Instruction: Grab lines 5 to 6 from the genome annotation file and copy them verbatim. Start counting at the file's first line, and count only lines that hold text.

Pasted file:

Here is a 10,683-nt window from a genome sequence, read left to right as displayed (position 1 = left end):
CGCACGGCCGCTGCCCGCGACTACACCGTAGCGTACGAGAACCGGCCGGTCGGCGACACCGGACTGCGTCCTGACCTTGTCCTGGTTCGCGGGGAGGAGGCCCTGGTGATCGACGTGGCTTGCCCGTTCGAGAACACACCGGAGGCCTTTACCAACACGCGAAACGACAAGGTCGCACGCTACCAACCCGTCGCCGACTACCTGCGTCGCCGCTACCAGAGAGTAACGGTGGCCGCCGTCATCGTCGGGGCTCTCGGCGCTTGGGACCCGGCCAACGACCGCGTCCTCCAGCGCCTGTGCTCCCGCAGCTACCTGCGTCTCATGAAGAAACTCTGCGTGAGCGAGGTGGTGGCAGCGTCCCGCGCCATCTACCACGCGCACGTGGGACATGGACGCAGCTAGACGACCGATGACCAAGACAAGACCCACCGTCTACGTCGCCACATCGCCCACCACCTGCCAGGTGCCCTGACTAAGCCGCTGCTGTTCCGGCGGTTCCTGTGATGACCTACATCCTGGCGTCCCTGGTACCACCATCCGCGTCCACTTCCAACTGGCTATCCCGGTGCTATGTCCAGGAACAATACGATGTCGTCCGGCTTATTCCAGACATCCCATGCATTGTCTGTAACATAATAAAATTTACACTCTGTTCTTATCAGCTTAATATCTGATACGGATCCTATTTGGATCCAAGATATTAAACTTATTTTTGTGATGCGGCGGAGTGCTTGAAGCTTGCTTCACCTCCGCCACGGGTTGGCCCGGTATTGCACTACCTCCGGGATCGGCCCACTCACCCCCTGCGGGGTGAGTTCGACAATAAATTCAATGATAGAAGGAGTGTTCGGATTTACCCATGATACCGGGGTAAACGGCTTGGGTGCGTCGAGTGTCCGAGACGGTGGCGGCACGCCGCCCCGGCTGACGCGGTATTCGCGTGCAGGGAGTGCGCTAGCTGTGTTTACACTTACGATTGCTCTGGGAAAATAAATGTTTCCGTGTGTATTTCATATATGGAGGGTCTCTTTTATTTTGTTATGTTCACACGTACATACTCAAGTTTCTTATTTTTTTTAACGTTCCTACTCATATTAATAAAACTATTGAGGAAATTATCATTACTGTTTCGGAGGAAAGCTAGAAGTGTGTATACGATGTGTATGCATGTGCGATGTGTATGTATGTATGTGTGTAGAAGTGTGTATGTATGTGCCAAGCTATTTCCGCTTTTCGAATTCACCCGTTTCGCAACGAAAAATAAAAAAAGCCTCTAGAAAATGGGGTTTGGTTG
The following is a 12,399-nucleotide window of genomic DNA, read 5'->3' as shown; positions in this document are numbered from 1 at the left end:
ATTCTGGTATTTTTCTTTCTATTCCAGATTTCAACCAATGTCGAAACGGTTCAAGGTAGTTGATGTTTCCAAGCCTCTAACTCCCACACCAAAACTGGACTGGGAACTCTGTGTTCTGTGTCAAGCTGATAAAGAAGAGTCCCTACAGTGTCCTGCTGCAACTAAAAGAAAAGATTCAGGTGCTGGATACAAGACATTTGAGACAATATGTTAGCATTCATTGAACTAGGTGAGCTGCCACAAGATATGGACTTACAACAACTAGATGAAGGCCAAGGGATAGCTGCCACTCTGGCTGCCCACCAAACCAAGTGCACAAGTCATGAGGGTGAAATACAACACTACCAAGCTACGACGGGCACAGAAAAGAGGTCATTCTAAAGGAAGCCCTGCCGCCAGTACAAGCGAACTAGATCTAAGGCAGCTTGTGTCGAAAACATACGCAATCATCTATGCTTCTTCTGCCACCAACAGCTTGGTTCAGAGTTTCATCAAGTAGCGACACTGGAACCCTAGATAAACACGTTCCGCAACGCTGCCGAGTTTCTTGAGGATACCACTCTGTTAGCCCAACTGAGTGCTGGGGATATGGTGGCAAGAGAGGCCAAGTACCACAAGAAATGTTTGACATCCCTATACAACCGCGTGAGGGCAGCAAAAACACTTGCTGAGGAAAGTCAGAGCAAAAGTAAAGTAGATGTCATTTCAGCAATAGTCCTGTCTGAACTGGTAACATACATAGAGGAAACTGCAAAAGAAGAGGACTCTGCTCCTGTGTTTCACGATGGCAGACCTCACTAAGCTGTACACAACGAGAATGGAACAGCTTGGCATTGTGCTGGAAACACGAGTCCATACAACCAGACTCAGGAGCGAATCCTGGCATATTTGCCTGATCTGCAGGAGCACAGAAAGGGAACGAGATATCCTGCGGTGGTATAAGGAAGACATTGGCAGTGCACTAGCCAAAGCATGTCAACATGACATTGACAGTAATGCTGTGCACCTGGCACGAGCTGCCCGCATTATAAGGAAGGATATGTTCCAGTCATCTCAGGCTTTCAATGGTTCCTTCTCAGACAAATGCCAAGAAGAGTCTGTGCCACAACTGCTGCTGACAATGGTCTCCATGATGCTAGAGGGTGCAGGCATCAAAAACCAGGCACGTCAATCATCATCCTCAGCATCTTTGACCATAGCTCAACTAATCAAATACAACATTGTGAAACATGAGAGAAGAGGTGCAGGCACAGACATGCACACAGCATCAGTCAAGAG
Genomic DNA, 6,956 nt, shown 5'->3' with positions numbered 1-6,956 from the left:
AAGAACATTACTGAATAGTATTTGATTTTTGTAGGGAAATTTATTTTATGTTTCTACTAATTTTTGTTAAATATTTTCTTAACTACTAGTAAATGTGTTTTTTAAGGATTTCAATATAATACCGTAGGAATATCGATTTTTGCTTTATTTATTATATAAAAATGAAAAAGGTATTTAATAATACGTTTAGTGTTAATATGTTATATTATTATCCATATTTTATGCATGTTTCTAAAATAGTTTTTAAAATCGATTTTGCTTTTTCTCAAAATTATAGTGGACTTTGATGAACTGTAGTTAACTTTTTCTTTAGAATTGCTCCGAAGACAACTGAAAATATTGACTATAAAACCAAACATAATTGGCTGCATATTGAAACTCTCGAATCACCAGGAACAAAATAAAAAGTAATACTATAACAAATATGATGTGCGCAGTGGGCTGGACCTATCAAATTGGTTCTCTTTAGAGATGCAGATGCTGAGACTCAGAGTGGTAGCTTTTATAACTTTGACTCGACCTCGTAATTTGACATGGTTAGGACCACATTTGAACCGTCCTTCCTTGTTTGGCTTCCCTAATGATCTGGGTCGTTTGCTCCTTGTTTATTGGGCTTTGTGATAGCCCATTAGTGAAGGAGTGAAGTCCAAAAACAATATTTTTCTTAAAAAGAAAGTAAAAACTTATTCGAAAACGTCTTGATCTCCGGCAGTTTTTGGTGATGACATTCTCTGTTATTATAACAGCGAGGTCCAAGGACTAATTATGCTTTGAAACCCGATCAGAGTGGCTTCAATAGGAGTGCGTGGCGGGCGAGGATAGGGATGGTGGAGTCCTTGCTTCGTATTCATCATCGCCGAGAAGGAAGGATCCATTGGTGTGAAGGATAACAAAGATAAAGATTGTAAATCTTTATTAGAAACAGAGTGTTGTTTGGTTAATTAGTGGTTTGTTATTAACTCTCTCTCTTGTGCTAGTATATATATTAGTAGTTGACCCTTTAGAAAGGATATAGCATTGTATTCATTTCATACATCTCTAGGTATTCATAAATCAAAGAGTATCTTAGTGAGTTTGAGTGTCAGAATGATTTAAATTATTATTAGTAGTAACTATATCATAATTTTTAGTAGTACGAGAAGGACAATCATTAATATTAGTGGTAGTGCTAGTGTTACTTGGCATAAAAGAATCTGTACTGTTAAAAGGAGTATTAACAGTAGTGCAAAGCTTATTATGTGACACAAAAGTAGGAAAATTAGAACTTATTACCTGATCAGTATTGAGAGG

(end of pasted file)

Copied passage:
Genomic DNA, 6,956 nt, shown 5'->3' with positions numbered 1-6,956 from the left:
AAGAACATTACTGAATAGTATTTGATTTTTGTAGGGAAATTTATTTTATGTTTCTACTAATTTTTGTTAAATATTTTCTTAACTACTAGTAAATGTGTTTTTTAAGGATTTCAATATAATACCGTAGGAATATCGATTTTTGCTTTATTTATTATATAAAAATGAAAAAGGTATTTAATAATACGTTTAGTGTTAATATGTTATATTATTATCCATATTTTATGCATGTTTCTAAAATAGTTTTTAAAATCGATTTTGCTTTTTCTCAAAATTATAGTGGACTTTGATGAACTGTAGTTAACTTTTTCTTTAGAATTGCTCCGAAGACAACTGAAAATATTGACTATAAAACCAAACATAATTGGCTGCATATTGAAACTCTCGAATCACCAGGAACAAAATAAAAAGTAATACTATAACAAATATGATGTGCGCAGTGGGCTGGACCTATCAAATTGGTTCTCTTTAGAGATGCAGATGCTGAGACTCAGAGTGGTAGCTTTTATAACTTTGACTCGACCTCGTAATTTGACATGGTTAGGACCACATTTGAACCGTCCTTCCTTGTTTGGCTTCCCTAATGATCTGGGTCGTTTGCTCCTTGTTTATTGGGCTTTGTGATAGCCCATTAGTGAAGGAGTGAAGTCCAAAAACAATATTTTTCTTAAAAAGAAAGTAAAAACTTATTCGAAAACGTCTTGATCTCCGGCAGTTTTTGGTGATGACATTCTCTGTTATTATAACAGCGAGGTCCAAGGACTAATTATGCTTTGAAACCCGATCAGAGTGGCTTCAATAGGAGTGCGTGGCGGGCGAGGATAGGGATGGTGGAGTCCTTGCTTCGTATTCATCATCGCCGAGAAGGAAGGATCCATTGGTGTGAAGGATAACAAAGATAAAGATTGTAAATCTTTATTAGAAACAGAGTGTTGTTTGGTTAATTAGTGGTTTGTTATTAACTCTCTCTCTTGTGCTAGTATATATATTAGTAGTTGACCCTTTAGAAAGGATATAGCATTGTATTCATTTCATACATCTCTAGGTATTCATAAATCAAAGAGTATCTTAGTGAGTTTGAGTGTCAGAATGATTTAAATTATTATTAGTAGTAACTATATCATAATTTTTAGTAGTACGAGAAGGACAATCATTAATATTAGTGGTAGTGCTAGTGTTACTTGGCATAAAAGAATCTGTACTGTTAAAAGGAGTATTAACAGTAGTGCAAAGCTTATTATGTGACACAAAAGTAGGAAAATTAGAACTTATTACCTGATCAGTATTGAGAGG